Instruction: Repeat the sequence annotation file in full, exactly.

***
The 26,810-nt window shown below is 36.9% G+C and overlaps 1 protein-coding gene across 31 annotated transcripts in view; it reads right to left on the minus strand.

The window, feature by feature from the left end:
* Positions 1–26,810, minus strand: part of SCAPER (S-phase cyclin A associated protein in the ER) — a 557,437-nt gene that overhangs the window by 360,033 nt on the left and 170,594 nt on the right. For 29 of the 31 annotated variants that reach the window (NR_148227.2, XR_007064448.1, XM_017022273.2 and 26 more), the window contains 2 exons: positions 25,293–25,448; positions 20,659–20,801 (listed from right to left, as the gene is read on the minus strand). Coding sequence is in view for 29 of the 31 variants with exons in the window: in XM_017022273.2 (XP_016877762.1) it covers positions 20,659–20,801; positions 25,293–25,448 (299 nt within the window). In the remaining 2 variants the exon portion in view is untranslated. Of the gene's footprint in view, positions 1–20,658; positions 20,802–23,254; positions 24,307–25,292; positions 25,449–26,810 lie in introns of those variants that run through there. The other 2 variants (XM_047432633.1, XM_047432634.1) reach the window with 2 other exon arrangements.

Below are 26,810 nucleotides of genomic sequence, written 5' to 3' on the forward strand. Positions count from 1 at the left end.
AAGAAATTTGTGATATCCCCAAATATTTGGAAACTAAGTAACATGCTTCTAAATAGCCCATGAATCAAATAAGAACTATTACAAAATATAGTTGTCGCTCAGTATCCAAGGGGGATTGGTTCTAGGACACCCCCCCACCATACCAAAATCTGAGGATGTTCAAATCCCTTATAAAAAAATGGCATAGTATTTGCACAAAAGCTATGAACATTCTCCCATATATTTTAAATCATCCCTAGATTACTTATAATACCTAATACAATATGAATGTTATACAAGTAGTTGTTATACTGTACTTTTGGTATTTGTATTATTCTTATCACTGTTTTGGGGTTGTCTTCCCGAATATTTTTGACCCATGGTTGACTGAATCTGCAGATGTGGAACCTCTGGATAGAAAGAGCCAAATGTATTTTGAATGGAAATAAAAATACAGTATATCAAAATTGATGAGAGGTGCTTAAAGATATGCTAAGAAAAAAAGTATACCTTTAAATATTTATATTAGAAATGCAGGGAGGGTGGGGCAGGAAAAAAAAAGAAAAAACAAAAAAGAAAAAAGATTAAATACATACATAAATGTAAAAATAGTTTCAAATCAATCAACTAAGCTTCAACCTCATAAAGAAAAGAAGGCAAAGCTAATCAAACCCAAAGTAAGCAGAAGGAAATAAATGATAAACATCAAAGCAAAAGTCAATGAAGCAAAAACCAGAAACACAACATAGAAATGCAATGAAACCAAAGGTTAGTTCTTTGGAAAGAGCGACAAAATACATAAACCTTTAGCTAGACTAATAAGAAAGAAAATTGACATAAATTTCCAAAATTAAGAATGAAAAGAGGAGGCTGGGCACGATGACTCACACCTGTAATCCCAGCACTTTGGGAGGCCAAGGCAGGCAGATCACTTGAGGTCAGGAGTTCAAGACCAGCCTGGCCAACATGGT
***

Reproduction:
The 26,810-nt window shown below is 36.9% G+C and overlaps 1 protein-coding gene across 31 annotated transcripts in view; it reads right to left on the minus strand.

The window, feature by feature from the left end:
* Positions 1–26,810, minus strand: part of SCAPER (S-phase cyclin A associated protein in the ER) — a 557,437-nt gene that overhangs the window by 360,033 nt on the left and 170,594 nt on the right. For 29 of the 31 annotated variants that reach the window (NR_148227.2, XR_007064448.1, XM_017022273.2 and 26 more), the window contains 2 exons: positions 25,293–25,448; positions 20,659–20,801 (listed from right to left, as the gene is read on the minus strand). Coding sequence is in view for 29 of the 31 variants with exons in the window: in XM_017022273.2 (XP_016877762.1) it covers positions 20,659–20,801; positions 25,293–25,448 (299 nt within the window). In the remaining 2 variants the exon portion in view is untranslated. Of the gene's footprint in view, positions 1–20,658; positions 20,802–23,254; positions 24,307–25,292; positions 25,449–26,810 lie in introns of those variants that run through there. The other 2 variants (XM_047432633.1, XM_047432634.1) reach the window with 2 other exon arrangements.

Below are 26,810 nucleotides of genomic sequence, written 5' to 3' on the forward strand. Positions count from 1 at the left end.
AAGAAATTTGTGATATCCCCAAATATTTGGAAACTAAGTAACATGCTTCTAAATAGCCCATGAATCAAATAAGAACTATTACAAAATATAGTTGTCGCTCAGTATCCAAGGGGGATTGGTTCTAGGACACCCCCCCACCATACCAAAATCTGAGGATGTTCAAATCCCTTATAAAAAAATGGCATAGTATTTGCACAAAAGCTATGAACATTCTCCCATATATTTTAAATCATCCCTAGATTACTTATAATACCTAATACAATATGAATGTTATACAAGTAGTTGTTATACTGTACTTTTGGTATTTGTATTATTCTTATCACTGTTTTGGGGTTGTCTTCCCGAATATTTTTGACCCATGGTTGACTGAATCTGCAGATGTGGAACCTCTGGATAGAAAGAGCCAAATGTATTTTGAATGGAAATAAAAATACAGTATATCAAAATTGATGAGAGGTGCTTAAAGATATGCTAAGAAAAAAAGTATACCTTTAAATATTTATATTAGAAATGCAGGGAGGGTGGGGCAGGAAAAAAAAAGAAAAAACAAAAAAGAAAAAAGATTAAATACATACATAAATGTAAAAATAGTTTCAAATCAATCAACTAAGCTTCAACCTCATAAAGAAAAGAAGGCAAAGCTAATCAAACCCAAAGTAAGCAGAAGGAAATAAATGATAAACATCAAAGCAAAAGTCAATGAAGCAAAAACCAGAAACACAACATAGAAATGCAATGAAACCAAAGGTTAGTTCTTTGGAAAGAGCGACAAAATACATAAACCTTTAGCTAGACTAATAAGAAAGAAAATTGACATAAATTTCCAAAATTAAGAATGAAAAGAGGAGGCTGGGCACGATGACTCACACCTGTAATCCCAGCACTTTGGGAGGCCAAGGCAGGCAGATCACTTGAGGTCAGGAGTTCAAGACCAGCCTGGCCAACATGGT